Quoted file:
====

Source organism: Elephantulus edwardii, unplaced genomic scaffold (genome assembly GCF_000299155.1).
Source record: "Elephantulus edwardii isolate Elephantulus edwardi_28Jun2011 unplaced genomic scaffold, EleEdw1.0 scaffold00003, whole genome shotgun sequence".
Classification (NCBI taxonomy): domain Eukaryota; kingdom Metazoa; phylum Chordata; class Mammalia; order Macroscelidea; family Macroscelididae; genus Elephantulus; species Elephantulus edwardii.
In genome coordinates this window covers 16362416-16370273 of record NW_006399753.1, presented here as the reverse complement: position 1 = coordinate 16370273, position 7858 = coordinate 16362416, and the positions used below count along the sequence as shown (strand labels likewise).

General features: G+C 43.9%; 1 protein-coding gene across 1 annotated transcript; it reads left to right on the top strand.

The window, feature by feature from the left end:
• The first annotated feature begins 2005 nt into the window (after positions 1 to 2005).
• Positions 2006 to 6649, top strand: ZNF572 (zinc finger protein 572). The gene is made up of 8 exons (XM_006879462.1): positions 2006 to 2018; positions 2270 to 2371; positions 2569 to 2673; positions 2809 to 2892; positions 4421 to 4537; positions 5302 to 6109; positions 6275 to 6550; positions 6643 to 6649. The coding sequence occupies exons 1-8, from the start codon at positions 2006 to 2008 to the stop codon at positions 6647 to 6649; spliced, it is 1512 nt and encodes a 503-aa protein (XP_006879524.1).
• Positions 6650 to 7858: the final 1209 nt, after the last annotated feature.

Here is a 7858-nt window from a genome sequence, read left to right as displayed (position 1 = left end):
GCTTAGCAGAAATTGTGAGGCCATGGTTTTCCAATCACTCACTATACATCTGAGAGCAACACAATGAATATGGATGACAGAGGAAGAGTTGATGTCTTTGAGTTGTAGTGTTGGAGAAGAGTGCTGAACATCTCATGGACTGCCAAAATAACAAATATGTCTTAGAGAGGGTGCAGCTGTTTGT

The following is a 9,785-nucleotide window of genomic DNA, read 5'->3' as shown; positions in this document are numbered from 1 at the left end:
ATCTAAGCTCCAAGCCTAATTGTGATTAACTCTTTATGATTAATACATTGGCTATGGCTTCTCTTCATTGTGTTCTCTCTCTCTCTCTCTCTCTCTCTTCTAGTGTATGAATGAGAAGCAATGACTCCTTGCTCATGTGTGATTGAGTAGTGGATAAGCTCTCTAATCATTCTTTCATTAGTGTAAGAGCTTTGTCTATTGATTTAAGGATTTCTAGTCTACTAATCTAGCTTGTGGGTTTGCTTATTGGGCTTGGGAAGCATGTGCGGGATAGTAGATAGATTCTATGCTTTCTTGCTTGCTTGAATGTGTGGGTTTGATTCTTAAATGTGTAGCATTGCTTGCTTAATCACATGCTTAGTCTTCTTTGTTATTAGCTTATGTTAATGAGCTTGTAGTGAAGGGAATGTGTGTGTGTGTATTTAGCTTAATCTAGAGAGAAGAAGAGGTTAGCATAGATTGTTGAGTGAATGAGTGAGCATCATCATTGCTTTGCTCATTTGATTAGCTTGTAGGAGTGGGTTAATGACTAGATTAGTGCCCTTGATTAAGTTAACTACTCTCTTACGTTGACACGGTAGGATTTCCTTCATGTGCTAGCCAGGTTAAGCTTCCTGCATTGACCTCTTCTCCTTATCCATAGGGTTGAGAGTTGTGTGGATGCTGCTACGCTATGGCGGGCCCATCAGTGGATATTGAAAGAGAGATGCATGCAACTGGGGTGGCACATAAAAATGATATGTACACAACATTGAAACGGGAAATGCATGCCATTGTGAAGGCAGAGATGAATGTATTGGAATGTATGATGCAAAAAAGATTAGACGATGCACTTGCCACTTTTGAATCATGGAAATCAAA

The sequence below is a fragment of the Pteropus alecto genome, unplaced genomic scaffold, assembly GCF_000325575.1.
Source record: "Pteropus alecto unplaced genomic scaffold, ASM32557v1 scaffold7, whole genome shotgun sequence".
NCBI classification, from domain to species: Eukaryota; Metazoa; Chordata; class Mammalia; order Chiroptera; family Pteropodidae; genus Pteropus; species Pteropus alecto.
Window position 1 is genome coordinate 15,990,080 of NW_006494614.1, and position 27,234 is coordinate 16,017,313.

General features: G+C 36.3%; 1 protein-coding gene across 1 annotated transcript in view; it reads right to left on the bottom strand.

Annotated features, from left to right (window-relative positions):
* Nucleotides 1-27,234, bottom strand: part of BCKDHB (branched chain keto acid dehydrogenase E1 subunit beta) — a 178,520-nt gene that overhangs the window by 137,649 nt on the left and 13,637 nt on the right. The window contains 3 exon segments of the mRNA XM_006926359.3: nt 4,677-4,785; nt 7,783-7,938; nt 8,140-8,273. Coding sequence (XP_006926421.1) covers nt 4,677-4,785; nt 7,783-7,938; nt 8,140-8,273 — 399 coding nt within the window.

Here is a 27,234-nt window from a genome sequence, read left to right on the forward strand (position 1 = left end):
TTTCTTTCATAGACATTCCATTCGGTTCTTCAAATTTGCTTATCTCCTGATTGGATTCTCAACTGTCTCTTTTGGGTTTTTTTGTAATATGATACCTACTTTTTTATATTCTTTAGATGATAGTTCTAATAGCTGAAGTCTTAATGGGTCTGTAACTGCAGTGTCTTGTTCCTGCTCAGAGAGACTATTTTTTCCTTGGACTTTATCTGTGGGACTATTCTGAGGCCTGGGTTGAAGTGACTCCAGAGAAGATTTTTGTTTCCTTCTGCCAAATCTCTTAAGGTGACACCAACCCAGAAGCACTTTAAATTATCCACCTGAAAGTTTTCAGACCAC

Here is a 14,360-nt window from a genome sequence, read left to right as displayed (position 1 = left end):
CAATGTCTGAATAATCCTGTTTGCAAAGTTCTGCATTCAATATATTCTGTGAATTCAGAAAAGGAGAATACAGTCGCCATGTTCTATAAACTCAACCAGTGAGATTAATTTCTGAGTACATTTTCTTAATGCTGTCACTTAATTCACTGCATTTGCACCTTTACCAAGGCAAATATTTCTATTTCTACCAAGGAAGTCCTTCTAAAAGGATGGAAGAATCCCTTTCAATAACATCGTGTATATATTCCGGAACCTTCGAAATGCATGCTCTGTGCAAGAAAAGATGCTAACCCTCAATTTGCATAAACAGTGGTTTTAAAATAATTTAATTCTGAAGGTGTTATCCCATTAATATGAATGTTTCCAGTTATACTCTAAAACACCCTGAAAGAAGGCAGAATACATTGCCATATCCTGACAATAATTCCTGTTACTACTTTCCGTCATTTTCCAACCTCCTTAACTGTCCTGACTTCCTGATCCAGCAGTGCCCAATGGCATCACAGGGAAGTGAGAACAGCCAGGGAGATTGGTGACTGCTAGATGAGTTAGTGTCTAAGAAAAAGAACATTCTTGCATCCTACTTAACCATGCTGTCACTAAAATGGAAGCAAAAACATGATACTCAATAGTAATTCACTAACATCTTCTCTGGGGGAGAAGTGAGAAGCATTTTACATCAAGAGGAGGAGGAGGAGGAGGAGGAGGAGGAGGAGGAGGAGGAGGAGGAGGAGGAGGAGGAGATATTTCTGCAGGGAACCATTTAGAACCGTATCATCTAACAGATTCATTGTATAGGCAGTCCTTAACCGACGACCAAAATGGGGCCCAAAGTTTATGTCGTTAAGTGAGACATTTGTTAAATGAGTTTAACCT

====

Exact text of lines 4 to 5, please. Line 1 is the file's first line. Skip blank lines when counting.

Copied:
In genome coordinates this window covers 16362416-16370273 of record NW_006399753.1, presented here as the reverse complement: position 1 = coordinate 16370273, position 7858 = coordinate 16362416, and the positions used below count along the sequence as shown (strand labels likewise).

General features: G+C 43.9%; 1 protein-coding gene across 1 annotated transcript; it reads left to right on the top strand.